- Nobody slams public employees more than KXL’s Lars Larson. But until this week, Larson says he had “no idea” that Public Employees Retirement System members indirectly own his station and pay his salary. Last year, Alpha Broadcasting bought KXL and five other Portland radio stations using money from Portland’s Endeavour Capital, which got its money from PERS. “If PERS has helped fund keeping conservative talk radio strong and vibrant in Oregon, I’m a happy man, ” Larson says. “I’ll provide returns in ways their other investments have not.”
- The Portland Planning Commission just cost Portland Public Schools about $75,000. Last week, the volunteer board, which advises City Council, decided PPS would have to conduct Type III land-use reviews at seven schools where the school district made grade-level changes, including five middle schools PPS already converted to K-8s. The retroactive decision could be overturned by city commissioners. But Kurt Van Deren, a parent of a fifth grader at the school formed by the merger of Clark Elementary School and Binnsmead Middle School, applauds the decision, which he hopes will bring traffic-safety improvements to his child’s school.
- Clearwire started rolling out its WiMAX service in Portland a year ago, but the road has been bumpy for the Internet service provider. Residents of Northeast Portland’s Beaumont-Wilshire neighborhood are fighting installation of a 60-foot cell tower and city officials last week busted a Clearwire sales tent downtown for repeatedly blocking city sidewalks without a permit. Clearwire has now applied for a permit.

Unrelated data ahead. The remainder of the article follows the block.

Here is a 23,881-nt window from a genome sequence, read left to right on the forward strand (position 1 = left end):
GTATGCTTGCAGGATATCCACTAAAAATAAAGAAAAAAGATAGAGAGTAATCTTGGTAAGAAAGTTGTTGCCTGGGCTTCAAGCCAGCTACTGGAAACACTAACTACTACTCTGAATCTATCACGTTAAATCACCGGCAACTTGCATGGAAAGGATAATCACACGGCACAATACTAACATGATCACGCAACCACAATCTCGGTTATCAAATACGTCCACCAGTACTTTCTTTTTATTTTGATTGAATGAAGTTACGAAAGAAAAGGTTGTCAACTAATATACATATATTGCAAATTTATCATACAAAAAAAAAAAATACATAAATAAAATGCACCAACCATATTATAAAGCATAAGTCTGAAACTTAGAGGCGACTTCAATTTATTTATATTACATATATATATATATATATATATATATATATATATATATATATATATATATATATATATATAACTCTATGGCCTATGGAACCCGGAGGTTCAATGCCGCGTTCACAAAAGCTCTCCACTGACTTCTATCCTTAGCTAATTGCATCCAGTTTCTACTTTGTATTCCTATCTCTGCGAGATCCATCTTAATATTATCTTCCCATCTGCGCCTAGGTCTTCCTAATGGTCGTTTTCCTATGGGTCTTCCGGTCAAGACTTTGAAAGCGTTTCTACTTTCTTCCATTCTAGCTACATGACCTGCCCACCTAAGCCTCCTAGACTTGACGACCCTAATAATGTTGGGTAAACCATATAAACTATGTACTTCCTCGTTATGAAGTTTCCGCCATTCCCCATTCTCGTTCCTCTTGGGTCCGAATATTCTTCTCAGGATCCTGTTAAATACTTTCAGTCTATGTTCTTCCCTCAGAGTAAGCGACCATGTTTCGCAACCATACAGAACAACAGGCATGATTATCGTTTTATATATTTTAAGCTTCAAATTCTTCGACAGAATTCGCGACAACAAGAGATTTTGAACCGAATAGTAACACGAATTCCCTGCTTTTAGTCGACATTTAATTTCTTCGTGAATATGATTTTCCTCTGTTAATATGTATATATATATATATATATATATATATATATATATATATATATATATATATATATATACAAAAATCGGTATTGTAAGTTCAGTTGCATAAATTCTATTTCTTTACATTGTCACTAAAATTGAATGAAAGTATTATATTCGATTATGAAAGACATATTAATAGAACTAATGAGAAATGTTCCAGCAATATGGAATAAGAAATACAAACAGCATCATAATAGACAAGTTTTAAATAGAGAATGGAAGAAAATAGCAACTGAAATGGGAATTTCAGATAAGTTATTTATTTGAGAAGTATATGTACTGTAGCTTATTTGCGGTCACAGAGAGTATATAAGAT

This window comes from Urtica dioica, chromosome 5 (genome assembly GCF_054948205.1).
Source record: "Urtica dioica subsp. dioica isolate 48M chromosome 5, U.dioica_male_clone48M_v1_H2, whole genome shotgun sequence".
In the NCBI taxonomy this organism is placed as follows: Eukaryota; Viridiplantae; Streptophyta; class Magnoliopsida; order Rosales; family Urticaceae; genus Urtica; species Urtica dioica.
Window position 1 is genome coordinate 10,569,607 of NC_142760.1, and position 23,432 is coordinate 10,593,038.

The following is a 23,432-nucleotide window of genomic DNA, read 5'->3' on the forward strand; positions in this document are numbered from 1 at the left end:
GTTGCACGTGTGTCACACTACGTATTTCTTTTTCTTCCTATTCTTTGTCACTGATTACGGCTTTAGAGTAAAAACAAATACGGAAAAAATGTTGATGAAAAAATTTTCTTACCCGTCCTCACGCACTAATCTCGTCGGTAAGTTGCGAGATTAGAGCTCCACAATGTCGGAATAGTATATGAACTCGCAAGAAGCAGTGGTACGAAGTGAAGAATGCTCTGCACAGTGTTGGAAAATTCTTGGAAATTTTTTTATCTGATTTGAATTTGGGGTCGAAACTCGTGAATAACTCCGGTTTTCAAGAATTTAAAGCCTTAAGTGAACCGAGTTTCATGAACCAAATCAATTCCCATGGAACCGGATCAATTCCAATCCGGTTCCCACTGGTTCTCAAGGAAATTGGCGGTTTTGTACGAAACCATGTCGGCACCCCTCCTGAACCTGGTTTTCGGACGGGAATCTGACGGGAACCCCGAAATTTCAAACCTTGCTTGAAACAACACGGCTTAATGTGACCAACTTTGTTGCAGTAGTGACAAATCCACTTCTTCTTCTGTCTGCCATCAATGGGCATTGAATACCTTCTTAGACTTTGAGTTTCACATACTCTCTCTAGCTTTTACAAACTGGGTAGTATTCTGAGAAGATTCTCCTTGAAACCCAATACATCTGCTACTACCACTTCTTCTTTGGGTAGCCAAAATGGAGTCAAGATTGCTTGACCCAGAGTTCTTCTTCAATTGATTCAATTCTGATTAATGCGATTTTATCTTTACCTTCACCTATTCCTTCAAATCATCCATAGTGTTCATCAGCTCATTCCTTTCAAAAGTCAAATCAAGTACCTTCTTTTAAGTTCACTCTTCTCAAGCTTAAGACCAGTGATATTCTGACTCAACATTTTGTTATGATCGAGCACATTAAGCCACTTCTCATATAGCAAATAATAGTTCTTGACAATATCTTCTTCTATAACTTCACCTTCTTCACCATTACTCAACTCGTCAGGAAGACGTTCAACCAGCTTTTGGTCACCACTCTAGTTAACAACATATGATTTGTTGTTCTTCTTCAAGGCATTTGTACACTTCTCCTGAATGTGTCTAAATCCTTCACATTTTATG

- A free dental clinic at the Creston K-8 School in the Creston-Kenilworth neighborhood is closing after 47 years at the Southeast Portland public school. Administered by the nonprofit Assistance League of Portland, the dental clinic served about 1,200 uninsured low-income children a year at a cost to the league of about $250,000. In part due to budget concerns, the clinic will stop performing teeth cleanings and filling cavities on Feb. 17. Mary Stager, league treasurer, says if another group stepped forward with a credible plan to run the clinic, her group might consider turning it over to them. “It’s sad, but we’re trying to move forward,” Stager says.
- City Commissioner Dan Saltzman on Tuesday announced his candidacy for a fourth term representing Portland. He now faces six challengers who each have until Jan. 29 to gather 1,000 signatures to qualify for $150,000 in public financing. Saltzman has said he will cap individual donations at $500, and will limit overall spending to about $150,000. He spent about $160,000 in his 2006 primary campaign. “I’d use the same approach,” Saltzman says.